Michael Smith is one of the Bucs fighting for his professional life tonight.
So…tonight’s game versus the Redskins will be used to evaluate bubble players and make decisions re: final cuts. Starting spots are pretty well established, but lower-rung roles at DE, OLB, WR, S, CB, etc. might still be up for grabs. Who do you think will use this last game to make the front office types hesitate and mumble? My guess (and in some cases, hope):
TE Danny Noble
Vying for a spot against Pianalto, who is steady. Noble is a much faster and more athletic option who’d give the team a legit downfield threat if the aged Clark goes down, but he’s a raw athlete who must prove that he can block. From what I’ve seen he has the aggressiveness and want-to, and tonight we’ll see him throw himself at LBs and DEs like a madman.
RB/FB Robert Hughes
Why the Bucs have not let this guy run the ball in the preseason is beyond me. He’s shifty, follows his blocks well and runs behind his pads. IMO he’d be a valuable asset, but on some level I guess I understand why the team is more focused on a speedy tailback over a redundant power guy. Might be too late to seal a spot, but if Hughes gets some carries he’ll prove that he’s worth, at the very least, a practice squad spot…
Shipley is a clear shot across Preston Parker's bow.
The Bucs announced the addition of former Bengals’ slot WR Jordan Shipley today. I have always loved the guy’s game, but here’s the deal: if he had no lingering effects from last year’s knee injury he’d still be a Bengal. I mean, he led all AFC rookies in receiving yards in 2010. Unfortunately for him, the kid who took his spot in Cincy (Andrew Hawkins) is playing lights out, so the Bengals had a viable option. Hawkins is a dynamic little player who gets reps as a RB and WR and is a ST dynamo, whereas Shipley only contributes on ST and as a receiver.
Like I say, I love Shipley’s game, but I’m also realistic. He missed a lot of time with injuries while at Texas, including a previous MCL tear, and he’s almost 27 years old. He was on the Bengals’ PUP list a few short weeks back, and was recently seen walking around with an ice pack on his knee. Is he worth a gamble and possibly a practice squad spot at this stage (in hopes that he’ll be 100% next season)? Yes. But make no mistake: his odds are long…
Roy MIller is proving that the Bucs may have been wise in picking their nose...tackle.
The new-look Bucs took the field in Miami this past Friday, and on the whole they did little to disappoint. Let’s take a position-by-position look at their handiwork:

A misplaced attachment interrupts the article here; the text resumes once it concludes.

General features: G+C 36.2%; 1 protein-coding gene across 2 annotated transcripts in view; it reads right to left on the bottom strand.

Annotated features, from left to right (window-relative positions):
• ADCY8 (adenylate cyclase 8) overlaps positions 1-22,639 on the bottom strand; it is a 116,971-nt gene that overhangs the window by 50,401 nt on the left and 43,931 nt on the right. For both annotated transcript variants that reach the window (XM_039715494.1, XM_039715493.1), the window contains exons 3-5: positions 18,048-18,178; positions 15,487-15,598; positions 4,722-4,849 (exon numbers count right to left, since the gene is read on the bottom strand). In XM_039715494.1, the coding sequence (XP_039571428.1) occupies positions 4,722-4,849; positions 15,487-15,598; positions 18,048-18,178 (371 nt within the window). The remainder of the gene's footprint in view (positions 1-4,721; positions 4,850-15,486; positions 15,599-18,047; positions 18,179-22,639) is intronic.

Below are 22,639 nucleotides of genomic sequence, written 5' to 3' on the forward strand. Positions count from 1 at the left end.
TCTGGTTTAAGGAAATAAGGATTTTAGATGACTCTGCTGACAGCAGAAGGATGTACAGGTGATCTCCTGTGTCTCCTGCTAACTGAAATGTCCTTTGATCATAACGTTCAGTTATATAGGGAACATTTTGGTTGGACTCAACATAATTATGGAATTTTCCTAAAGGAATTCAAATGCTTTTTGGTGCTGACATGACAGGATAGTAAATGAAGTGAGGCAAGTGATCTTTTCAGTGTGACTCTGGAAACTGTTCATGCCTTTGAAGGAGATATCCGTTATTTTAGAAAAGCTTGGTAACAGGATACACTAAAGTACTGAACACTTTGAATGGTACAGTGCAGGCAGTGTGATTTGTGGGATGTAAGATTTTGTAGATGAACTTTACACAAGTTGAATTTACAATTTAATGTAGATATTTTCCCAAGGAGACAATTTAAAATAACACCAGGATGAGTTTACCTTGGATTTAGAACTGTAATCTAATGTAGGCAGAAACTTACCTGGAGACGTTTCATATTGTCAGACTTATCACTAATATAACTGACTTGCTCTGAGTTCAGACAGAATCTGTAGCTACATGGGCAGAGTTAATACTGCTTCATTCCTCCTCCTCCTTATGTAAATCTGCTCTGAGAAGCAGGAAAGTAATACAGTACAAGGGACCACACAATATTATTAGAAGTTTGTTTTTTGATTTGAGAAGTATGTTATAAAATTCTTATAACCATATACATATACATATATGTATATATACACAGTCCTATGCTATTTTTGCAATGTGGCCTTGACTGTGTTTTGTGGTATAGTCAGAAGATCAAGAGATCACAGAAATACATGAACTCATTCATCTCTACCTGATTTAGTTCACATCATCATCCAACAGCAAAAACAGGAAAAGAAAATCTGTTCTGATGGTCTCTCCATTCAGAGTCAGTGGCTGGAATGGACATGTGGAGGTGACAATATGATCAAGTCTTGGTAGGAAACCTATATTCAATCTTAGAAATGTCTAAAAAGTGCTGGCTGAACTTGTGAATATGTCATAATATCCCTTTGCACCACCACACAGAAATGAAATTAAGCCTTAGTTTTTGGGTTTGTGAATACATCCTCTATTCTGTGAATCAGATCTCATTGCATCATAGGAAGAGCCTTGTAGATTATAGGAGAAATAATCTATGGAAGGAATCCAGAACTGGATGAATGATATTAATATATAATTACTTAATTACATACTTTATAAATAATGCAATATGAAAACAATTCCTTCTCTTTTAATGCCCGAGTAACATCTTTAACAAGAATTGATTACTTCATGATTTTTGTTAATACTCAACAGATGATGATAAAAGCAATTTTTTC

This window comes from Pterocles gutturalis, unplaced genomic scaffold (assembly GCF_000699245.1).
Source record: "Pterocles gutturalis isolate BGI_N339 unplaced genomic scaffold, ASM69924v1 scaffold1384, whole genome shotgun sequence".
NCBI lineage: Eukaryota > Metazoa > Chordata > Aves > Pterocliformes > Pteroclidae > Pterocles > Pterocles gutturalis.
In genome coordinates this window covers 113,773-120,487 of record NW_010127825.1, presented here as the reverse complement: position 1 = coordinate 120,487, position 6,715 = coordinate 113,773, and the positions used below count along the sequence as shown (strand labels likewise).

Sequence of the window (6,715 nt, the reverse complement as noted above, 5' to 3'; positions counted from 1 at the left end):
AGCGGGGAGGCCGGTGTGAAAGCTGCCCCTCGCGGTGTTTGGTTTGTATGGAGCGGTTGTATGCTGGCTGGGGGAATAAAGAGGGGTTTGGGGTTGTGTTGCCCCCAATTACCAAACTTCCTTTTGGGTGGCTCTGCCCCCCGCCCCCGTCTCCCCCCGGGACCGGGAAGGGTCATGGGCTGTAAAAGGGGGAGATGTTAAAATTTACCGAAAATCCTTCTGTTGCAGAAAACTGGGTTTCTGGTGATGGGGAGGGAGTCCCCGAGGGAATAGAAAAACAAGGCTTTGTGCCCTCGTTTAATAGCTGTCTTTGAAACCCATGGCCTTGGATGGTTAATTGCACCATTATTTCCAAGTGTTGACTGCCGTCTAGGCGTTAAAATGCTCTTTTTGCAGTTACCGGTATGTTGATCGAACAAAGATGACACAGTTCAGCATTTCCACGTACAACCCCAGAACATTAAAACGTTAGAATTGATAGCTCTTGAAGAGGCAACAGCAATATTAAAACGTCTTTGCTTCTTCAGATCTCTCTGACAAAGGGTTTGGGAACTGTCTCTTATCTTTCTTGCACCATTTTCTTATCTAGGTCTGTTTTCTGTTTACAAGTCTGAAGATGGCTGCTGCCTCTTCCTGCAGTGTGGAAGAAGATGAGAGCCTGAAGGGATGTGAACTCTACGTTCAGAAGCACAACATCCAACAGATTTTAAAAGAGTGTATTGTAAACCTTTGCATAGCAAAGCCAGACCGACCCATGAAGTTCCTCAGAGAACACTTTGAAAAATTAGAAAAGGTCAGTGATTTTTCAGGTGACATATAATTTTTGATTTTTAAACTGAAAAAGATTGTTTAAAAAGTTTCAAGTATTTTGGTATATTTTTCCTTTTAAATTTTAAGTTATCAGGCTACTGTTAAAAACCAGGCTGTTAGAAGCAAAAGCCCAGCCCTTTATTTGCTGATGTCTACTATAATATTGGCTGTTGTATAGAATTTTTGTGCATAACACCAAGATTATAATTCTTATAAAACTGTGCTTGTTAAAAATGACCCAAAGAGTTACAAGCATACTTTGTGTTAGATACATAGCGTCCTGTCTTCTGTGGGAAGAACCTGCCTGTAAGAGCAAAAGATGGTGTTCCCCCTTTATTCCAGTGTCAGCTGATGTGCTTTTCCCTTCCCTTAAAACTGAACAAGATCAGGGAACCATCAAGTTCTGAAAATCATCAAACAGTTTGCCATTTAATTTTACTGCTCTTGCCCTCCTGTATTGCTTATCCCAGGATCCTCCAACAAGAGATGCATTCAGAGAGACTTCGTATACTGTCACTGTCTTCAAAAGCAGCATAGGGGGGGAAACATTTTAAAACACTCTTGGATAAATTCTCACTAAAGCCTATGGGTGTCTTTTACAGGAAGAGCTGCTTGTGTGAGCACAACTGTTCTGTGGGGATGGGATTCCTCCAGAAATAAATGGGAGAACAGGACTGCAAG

At DT Roy Miller was timing the snap and getting through gaps very well. Despite the fact that he played pretty well last season, I was starting to lose faith in him as a viable option at NT since he seemed to lack NFL-caliber quickness. Maybe it’s experience, maybe it’s the presence of a healthy young star next to him, maybe it’s some subtle changes to his role, maybe it’s a Dolphin’s line that is trying to find itself, but he finally seemed to be timing the snap and flying into the backfield like he did so often at Texas. If he can maintain that level of play it will be a boon to the Bucs defense. Gerald McCoy played exactly as I assumed he would, knifing through the Dolphin’s line repeatedly and creating havoc. If he stays healthy he’s in for a monster year. He muscled past the Dolphin’s guards and shoved around Jake Long, one of the league’s most physical left tackles. Some people complained about his modest bench press results at the combine, which is a hoot. It’s sudden play and natural explosiveness that matters, folks, not weight-room heroics. And McCoy has explosiveness out the ying-yang. Wait, that didn’t come out right. Amobi Okoye looked solid in a reserve role, his highlight play being a nicely batted pass. The Bucs acquired him at an ideal time in his career, and he can offer quality reps at both the 3-tech and nose tackle. Nose tackle Gary Gibson, a lunchpail type who (if he lasts) will endear himself to fans, was also dinged up and missed this game.
Hall of Famer Selmon was a man among men.